Fr Kevin Neal
Recently I had the privilege of blessing the gravestone of Kathleen Barry in the cemetery in Hastings. It was exactly a year since she died.
The immediate families gathered with close friends. We followed more or less the prayers and readings outlined in the Pukapuka Karakia. It’s very similar in prayer and song to the first part of the Mass and also like the Irish version of the same prayers and readings.
There are two readings and in this case two songs. Those of you who knew Kathleen know that she was awarded a Queen’s Service Medal and was a long-time holder of a Fellowship of Trinity College London because she was a great musician and encouraged many others into music, first as a teacher and then later she lead in the wider community. I felt quite in awe of celebrating her memorial on Sunday because, in her lifetime, she achieved so much.
As we began to turn out on that particular Sunday we became aware that numerous small groups were doing the same for their loved ones. It slowly dawned on me that it was Mothers’ Day. There were large and small groups gathered around headstones and just reminiscing.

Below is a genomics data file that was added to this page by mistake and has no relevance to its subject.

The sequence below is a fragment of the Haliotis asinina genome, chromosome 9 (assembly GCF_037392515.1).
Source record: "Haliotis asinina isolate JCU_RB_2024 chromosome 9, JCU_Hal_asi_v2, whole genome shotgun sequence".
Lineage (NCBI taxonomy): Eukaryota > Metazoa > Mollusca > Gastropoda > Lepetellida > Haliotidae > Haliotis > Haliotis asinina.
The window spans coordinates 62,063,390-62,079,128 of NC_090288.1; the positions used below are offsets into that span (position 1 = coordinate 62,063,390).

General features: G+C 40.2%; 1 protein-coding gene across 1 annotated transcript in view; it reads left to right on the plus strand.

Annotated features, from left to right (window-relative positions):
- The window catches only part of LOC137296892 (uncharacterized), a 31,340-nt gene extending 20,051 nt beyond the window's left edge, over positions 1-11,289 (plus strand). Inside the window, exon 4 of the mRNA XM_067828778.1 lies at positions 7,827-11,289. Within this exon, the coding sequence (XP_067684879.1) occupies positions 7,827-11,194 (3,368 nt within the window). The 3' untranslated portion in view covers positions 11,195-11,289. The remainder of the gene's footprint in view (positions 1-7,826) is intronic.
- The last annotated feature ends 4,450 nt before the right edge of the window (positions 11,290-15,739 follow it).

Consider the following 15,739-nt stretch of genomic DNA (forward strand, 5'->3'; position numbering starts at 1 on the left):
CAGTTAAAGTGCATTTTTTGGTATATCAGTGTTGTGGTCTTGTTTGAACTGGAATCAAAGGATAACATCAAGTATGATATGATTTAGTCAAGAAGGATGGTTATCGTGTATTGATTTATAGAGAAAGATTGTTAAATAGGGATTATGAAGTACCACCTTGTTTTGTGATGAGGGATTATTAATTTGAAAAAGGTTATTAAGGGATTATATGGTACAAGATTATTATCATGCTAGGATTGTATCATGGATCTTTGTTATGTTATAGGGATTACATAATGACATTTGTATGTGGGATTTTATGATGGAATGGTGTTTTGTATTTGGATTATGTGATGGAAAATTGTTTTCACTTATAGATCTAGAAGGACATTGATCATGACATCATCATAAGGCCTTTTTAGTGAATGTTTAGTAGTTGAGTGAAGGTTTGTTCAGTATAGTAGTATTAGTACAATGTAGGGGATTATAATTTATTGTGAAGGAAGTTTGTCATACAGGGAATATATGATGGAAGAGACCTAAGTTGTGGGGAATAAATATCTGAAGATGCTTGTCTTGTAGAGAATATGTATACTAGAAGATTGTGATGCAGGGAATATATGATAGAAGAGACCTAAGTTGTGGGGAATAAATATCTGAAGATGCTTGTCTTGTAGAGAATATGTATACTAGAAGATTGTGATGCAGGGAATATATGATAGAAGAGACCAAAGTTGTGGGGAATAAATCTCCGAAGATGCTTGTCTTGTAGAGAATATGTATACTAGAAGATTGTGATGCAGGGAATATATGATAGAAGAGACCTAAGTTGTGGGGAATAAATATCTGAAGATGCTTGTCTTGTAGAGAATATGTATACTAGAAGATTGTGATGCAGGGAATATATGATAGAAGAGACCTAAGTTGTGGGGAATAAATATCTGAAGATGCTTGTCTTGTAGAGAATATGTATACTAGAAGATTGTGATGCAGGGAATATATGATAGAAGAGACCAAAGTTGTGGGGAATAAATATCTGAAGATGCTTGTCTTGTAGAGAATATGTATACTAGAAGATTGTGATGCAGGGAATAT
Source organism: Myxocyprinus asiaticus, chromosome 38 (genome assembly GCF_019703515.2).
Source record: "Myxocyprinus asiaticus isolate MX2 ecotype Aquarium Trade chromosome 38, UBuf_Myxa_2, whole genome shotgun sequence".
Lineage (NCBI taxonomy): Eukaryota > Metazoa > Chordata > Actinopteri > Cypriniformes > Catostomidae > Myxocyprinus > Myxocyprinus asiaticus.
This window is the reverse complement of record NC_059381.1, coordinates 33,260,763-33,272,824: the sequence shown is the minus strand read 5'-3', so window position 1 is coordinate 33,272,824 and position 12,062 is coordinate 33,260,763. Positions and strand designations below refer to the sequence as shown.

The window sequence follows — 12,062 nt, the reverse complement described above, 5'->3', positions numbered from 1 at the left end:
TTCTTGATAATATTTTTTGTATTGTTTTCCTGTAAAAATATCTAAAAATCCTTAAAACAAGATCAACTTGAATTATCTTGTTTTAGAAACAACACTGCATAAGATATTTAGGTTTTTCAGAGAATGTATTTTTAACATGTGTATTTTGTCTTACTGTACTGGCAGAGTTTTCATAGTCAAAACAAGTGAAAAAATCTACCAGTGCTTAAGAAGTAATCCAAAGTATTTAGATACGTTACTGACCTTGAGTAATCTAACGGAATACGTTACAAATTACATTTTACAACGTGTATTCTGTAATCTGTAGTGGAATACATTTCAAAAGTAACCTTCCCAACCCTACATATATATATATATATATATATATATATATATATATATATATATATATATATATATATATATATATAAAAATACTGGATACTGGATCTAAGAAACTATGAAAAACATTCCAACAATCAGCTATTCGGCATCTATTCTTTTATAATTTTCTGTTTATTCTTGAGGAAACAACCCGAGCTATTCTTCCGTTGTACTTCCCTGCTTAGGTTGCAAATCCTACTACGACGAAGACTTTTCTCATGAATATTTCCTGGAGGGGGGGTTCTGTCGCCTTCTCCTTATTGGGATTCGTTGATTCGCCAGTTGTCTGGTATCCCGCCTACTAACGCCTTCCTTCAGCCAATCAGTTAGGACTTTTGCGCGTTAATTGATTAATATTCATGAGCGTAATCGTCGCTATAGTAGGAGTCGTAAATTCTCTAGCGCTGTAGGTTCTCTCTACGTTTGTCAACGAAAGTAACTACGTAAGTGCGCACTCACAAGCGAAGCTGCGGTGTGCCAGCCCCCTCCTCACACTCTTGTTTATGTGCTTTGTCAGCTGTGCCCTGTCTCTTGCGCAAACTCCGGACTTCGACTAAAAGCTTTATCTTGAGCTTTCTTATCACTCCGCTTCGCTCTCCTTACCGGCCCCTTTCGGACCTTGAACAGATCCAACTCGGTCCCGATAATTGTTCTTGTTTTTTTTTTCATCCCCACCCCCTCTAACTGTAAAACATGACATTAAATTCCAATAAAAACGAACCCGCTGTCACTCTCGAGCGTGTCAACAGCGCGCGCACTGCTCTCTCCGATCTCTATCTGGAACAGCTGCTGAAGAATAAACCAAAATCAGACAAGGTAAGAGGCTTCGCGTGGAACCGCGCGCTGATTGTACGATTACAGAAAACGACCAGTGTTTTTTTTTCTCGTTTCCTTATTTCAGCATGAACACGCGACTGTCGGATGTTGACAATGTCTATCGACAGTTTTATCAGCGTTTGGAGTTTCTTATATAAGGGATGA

Some groups stayed for a relatively short time while others seemed to have been there for hours. They appeared not to notice us with our little choir and electronic organ. What we were doing was just one of 100 ways of remembering, or so it would seem.
It made us think of how people remember those who have gone before them. I guess on this day, it was mothers in particular. What people were saying was that they knew instinctively that there is life after life. I’m quite sure that few would have been able to put that thought into words, but they knew that sitting down, resting on the gravestone for cup of tea, was a reality.
Ask them about the feast of November 2 and they would look confused and wonder what you were getting at. Sitting down and having a large family conference of the living and the dead, well, we do that regularly!
Their families were gathered in several generations including the family pets, to say ‘we remember you and what you have done’.
In a way it puts time, which it has lost, back into the reality of the relationship; in other words it matters very little. Whatever the age, we are all in this together.